This statement is one of the financial statement components, which reports the amount and sources of changes in Equity Shareholders’ Investment in the business over a while. It summarizes the changes in the capital and reserves attributable to equity holders of the company over theAccounting Period refers to the period in which all financial transactions are recorded and financial statements are prepared. This might be quarterly, semi-annually, or annually, depending on the period for which you want to create the financial statements to be presented to investors so that they can track and compare the company's overall performance. accounting periodAccounting PeriodAccounting Period refers to the period in which all financial transactions are recorded and financial statements are prepared. This might be quarterly, semi-annually, or annually, depending on the period for which you want to create the financial statements to be presented to investors so that they can track and compare the company's overall performance.. Accordingly, all the increases and decreases during the year, when adjusted with the Beginning balance, result in the ending balance.
The statement includes transactions with shareholders and reconciles each equity account’s beginning and ending balance, includingThe capital stock is the total amount of share capital (including equity capital and preference capital) that has been issued by a company. It is a way of raising funds by the company to meet its various business goals. capital stockCapital StockThe capital stock is the total amount of share capital (including equity capital and preference capital) that has been issued by a company. It is a way of raising funds by the company to meet its various business goals., additional paid-in capitalAdditional Paid-in CapitalAdditional paid-in capital or capital surplus is the company's excess amount received over and above the par value of shares from the investors during an IPO. It is the profit a company gets when it issues the stock for the first time in the open market., retained earningsRetained EarningsRetained Earnings are defined as the cumulative earnings earned by the company till the date after adjusting for the distribution of the dividend or the other distributions to the investors of the company. It is shown as the part of owner’s equity in the liability side of the balance sheet of the company., and accumulated other comprehensive income. The statement shows how the composition of equity (share capitalShare CapitalShare capital refers to the funds raised by an organization by issuing the company's initial public offerings, common shares or preference stocks to the public. It appears as the owner's or shareholders' equity on the corporate balance sheet's liability side., other reserves, and Retained Earnings) has changed over the years.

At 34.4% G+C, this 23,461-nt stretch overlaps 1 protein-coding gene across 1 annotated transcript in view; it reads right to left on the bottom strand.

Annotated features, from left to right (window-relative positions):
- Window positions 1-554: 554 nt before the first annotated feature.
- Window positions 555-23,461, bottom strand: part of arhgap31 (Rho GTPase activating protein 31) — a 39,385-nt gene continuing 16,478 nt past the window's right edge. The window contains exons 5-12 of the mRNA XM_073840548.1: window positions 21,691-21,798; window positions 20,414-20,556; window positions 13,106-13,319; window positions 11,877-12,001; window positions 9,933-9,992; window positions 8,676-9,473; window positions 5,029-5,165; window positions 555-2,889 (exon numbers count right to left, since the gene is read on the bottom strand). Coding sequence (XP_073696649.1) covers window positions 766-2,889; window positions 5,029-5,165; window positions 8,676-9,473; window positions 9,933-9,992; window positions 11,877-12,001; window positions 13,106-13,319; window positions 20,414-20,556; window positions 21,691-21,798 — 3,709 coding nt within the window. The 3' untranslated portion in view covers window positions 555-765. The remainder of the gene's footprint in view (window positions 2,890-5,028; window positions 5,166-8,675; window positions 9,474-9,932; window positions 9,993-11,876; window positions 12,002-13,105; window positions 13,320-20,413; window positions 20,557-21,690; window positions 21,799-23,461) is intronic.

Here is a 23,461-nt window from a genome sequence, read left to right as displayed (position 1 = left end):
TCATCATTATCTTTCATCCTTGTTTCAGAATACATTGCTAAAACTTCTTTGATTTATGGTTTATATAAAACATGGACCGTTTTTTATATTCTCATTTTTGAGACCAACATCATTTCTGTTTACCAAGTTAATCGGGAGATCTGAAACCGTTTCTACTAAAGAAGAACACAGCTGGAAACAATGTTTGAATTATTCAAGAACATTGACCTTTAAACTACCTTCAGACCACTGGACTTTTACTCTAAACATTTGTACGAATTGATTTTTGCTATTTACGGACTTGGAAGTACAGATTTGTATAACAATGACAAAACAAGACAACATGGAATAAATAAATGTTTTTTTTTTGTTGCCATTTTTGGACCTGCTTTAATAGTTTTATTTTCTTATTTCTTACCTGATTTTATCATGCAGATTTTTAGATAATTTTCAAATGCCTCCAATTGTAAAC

#4 – Cash Flow Statement
This statement shows the changes in the business’s financial position from the perspective of the movement of cash into and from the business. The primary rationale behind preparing a cash flow statement is to supplement the Income Statement and Statement of Financial Position. These statements don’t provide sufficient insight into movements in cash balances.
The cash flow statement bridges that gap and helps various business stakeholders understand the sources of cash and utilization of cash. There are three sections to the cash flow statementCash Flow StatementA Statement of Cash Flow is an accounting document that tracks the incoming and outgoing cash and cash equivalents from a business., namely:
- Cash Flow from Operating ActivitiesCash Flow From Operating ActivitiesCash flow from Operations is the first of the three parts of the cash flow statement that shows the cash inflows and outflows from core operating business in an accounting year. Operating Activities includes cash received from Sales, cash expenses paid for direct costs as well as payment is done for funding working capital. starts from Operating Profit and reconciles operating profit to cash.
- Cash Flow from Investing Cash Flow From Investing Cash flow from investing activities refer to the money acquired or spent on the purchase or disposal of the fixed assets (both tangible and intangible) for the business purpose. For instance, the purchase of land and joint venture investment is cash outflow, while equipment sale is a cash inflow.Activities – comprises all acquisitionAll AcquisitionAcquisition refers to the strategic move of one company buying another company by acquiring major stakes of the firm. Usually, companies acquire an existing business to share its customer base, operations and market presence. It is one of the popular ways of business expansion./purchase of long-term assets and disposal/sale of long-term Assets and other investments that are not included in cash equivalent. It also includes receipts of interest and dividends from investments.
- Cash Flow from FinanceCash Flow From FinanceCash flow from financing activities refers to inflow and the outflow of cash from the financing activities like change in capital from securities like equity or preference shares, issuing debt, debentures or repayment of a debt, payment of dividend or interest on securities. – It accounts for equity capital and borrowings changes. It comprises the payment ofDividends refer to the portion of business earnings paid to the shareholders as gratitude for investing in the company’s equity. dividends to the shareholdersDividends To The ShareholdersDividends refer to the portion of business earnings paid to the shareholders as gratitude for investing in the company’s equity. cash flows arising from the repayment of loans, and fresh borrowing and issue of shares.
Each component of the Financial Statements serves a unique and useful purpose and helps various stakeholders understand the business’s financial health in a more simplified manner and make better decisions, either an investor or a lender, and so on.
- The balance sheet statement has its utility lies in showing the position of the business on a particular date.
- On the other hand, the income statement shows the performance of the business during the year and provides a more granular view, thereby complementing the Balance Sheet.
- The statement of changes in Equity shows how equity capital changed during the accounting period and helps stakeholders understand the Owner’s perspective.
- A cash flow statement provides information about the company’s cash receipts and cash payments during an accounting period, which provides meaningful information to analyze the business’s liquidity, solvency, and financial flexibility.
This has been a guide to Components of Financial Statements. Here we discuss the top 4 components, including income statement, balance sheet, cash flows, statement of changes in Equity with its format, and explanation. You may learn more about accounting from the following articles –